The Importance of Being a Music Education Advocate
Across the country, districts are reducing or eliminating music education programs. As a music educator, you know that music education programs in schools offer invaluable benefits for students including improved communication and leadership skills, heightened creativity, increased self-confidence and better academic outcomes. Learning music is an essential component for well-rounded students. The fight to keep music budgets and programs alive is a tough one, so it’s important for music teachers and educators to communicate the importance of music education and to take on the role of music education advocates.
Organize and Assess Your Connections
The first step is to organize your thoughts, assess your resources and craft a plan. Your students’ parents are probably the best group to start with when organizing yourself. Band and music parents are first-hand witnesses to the positive effects of music and know how important it is for their children to receive a high-quality education through and including music.
The other benefit to working with parent groups is: you never know who they know and what kind of connections they have. They may know someone in the news media or someone who has experience advocating for a good cause. Once you’ve got your parents involved, start to ask around to find out:
- Who is involved in various community groups?
- Does anyone have access to media connections?
- Who can be the liaison with school officials? Can they help monitor the school budget so you can have as much information as possible to advocate for music?
- Who is interested in working with local government members, schools board members or advocacy groups?
Decide on Your Priorities
Of course, the funding of music curriculum and related jobs will be at the top of your priority list. But, after assessing your resources and connections as noted above, you may have several task and priorities that emerge. Be sure to detail them and work with your parent group to decide exactly how you’ll approach your list.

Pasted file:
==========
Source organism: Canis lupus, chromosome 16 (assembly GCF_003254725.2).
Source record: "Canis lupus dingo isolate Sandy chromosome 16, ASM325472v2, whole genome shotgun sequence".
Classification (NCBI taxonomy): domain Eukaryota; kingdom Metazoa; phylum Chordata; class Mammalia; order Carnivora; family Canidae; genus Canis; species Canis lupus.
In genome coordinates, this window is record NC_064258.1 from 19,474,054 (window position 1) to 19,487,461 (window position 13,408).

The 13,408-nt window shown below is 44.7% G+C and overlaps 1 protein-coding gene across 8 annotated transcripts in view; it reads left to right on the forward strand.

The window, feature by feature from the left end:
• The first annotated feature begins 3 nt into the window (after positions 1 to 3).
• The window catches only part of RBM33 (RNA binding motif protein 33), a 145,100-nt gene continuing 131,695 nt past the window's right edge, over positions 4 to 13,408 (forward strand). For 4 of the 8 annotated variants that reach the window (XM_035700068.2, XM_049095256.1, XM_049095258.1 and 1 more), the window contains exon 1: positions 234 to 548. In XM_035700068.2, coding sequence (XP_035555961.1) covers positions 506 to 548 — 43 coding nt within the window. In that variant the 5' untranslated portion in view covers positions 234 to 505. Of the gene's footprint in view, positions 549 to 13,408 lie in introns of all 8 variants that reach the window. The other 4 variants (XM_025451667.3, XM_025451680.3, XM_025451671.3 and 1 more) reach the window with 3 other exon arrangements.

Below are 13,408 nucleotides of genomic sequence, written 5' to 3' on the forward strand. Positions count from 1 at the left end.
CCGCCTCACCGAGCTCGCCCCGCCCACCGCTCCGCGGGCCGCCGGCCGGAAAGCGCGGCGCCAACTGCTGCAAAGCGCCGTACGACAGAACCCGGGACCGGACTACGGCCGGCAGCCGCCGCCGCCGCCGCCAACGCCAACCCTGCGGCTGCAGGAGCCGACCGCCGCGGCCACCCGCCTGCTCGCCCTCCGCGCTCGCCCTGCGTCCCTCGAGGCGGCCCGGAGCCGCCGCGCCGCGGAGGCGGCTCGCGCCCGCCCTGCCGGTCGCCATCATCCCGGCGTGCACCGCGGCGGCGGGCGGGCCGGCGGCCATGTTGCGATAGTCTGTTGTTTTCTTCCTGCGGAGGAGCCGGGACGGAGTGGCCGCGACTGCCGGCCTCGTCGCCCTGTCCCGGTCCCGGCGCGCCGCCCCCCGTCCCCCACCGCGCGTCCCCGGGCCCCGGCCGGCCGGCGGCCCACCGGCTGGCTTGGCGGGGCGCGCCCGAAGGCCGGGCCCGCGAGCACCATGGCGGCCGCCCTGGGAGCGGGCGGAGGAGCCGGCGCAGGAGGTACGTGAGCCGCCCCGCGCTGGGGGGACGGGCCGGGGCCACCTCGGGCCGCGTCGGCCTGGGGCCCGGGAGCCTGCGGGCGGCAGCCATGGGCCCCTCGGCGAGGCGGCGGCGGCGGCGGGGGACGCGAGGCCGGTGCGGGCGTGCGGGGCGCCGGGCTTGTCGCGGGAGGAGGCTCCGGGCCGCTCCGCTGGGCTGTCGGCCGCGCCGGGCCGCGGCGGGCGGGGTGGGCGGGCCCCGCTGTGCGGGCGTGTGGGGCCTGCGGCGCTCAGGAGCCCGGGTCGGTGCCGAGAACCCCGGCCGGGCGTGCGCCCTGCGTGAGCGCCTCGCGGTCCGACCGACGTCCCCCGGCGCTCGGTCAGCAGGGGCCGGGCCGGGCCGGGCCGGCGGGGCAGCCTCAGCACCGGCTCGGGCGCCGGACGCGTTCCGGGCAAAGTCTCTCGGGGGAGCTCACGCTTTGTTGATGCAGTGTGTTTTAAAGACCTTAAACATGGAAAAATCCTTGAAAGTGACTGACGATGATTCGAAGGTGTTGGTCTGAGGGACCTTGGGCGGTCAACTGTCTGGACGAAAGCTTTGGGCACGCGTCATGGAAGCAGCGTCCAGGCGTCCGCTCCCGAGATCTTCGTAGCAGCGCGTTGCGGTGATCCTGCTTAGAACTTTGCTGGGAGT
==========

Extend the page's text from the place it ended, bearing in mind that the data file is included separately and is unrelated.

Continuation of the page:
Create Your Advocacy Approach
Get together with your support group of parents, other staff members and anyone else who will be helping with the advocacy for music education and your program. Come up with various ways to communicate, a timeline for your messaging and other ideas for pushing your advocacy actions into the public view. Some ideas could include:
- Think of ways to include school leaders and board members in your program, whether by inviting them to rehearsals, creatively integrating them into performances, or by including them during awards ceremonies
- Interact with local media sources to tout your program’s successes and the benefits of music education
- Ask parents and prominent community members to write letters to the editor supporting music education
- Ask your advocacy group members to attend school board meetings and bring up the importance of music education
There are also prominent music groups that can give you additional ideas plus great advocacy materials to use to get your message out. Check out NAfME’s advocacy page and NAMM’s advocacy page for brochures, booklets, additional tips, newsletters and more.
Be Clear with Your Message
Every action or communication needs to support your message. Don’t muddy the waters with multiple messages and priorities. Focus on your key advocacy message so school leaders, media associates and local government members are 100% clear on what you’re trying to accomplish. It’s a good idea to use a variety of message styles and channels, but the central message itself should be consistent.
Use Your Passion
You know more than almost anyone else about how important music education is to your students. Your passion will come through in everything you do, which is why you’re an ideal leader to advocate for music. Whether you start small or begin with a bang, you’ll know you’re making a positive impact in the fight for keeping music alive in schools.